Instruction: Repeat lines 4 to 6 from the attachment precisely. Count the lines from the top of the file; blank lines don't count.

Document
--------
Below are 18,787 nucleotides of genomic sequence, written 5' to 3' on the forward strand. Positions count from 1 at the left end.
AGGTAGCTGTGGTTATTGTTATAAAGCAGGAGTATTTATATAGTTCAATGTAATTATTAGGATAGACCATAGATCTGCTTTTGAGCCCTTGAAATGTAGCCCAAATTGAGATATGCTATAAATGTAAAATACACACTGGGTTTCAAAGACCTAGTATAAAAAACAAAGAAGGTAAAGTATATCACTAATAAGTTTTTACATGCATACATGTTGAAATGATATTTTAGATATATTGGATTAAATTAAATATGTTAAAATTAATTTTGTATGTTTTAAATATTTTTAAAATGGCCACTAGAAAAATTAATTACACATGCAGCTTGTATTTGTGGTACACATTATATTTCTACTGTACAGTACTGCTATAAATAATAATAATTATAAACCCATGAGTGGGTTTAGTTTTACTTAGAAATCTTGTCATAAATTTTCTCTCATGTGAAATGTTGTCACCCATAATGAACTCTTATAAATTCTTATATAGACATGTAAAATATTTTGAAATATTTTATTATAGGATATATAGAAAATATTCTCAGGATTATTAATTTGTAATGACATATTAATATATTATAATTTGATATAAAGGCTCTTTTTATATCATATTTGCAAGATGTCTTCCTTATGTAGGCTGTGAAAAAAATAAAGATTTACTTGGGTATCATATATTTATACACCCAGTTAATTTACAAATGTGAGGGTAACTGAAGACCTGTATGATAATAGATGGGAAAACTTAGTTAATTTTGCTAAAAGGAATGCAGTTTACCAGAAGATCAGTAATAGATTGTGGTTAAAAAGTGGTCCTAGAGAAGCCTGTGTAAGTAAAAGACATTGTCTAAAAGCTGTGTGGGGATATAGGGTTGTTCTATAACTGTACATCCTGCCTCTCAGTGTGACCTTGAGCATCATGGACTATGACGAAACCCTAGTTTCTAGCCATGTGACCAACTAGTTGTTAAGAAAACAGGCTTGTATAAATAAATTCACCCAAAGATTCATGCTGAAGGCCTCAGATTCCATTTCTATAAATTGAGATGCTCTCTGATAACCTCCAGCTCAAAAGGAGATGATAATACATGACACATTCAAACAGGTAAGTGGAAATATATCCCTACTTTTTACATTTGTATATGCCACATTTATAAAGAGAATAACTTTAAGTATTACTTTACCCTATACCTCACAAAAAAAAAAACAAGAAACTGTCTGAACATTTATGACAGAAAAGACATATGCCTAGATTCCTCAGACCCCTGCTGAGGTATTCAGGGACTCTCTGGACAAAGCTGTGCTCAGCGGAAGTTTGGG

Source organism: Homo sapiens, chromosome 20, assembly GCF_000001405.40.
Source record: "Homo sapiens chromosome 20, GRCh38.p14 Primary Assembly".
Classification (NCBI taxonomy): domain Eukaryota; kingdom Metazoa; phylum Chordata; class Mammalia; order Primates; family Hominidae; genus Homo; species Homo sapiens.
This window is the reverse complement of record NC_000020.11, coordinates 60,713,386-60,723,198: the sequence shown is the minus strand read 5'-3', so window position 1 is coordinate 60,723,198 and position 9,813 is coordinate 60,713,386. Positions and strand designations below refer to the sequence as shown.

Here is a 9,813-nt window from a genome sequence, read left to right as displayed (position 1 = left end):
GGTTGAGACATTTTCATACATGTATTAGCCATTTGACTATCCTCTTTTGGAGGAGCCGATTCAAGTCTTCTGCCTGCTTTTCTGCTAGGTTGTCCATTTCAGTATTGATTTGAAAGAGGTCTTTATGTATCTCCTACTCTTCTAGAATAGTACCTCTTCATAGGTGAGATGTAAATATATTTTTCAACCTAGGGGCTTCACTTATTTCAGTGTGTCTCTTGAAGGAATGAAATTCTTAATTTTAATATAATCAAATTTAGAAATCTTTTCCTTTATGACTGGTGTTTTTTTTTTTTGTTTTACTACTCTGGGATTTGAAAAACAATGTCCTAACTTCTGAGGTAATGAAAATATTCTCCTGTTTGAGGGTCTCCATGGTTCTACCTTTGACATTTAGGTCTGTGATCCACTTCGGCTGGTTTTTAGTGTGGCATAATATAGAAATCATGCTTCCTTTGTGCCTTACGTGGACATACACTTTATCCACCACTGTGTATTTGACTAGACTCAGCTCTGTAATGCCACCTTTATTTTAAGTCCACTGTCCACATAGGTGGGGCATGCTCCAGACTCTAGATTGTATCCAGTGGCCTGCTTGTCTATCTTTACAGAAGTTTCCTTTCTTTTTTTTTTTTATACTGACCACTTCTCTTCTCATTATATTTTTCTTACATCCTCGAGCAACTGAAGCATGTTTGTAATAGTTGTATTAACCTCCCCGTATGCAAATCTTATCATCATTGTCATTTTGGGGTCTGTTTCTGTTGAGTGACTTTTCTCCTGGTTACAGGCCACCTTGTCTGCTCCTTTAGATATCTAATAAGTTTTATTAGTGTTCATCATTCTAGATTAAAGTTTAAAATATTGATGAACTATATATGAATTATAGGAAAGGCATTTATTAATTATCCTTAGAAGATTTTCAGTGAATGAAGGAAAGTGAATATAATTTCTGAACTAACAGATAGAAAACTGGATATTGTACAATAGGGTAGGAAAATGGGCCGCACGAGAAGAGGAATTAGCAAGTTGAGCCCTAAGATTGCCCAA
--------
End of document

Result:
Source record: "Homo sapiens chromosome 20, GRCh38.p14 Primary Assembly".
Classification (NCBI taxonomy): domain Eukaryota; kingdom Metazoa; phylum Chordata; class Mammalia; order Primates; family Hominidae; genus Homo; species Homo sapiens.
This window is the reverse complement of record NC_000020.11, coordinates 60,713,386-60,723,198: the sequence shown is the minus strand read 5'-3', so window position 1 is coordinate 60,723,198 and position 9,813 is coordinate 60,713,386. Positions and strand designations below refer to the sequence as shown.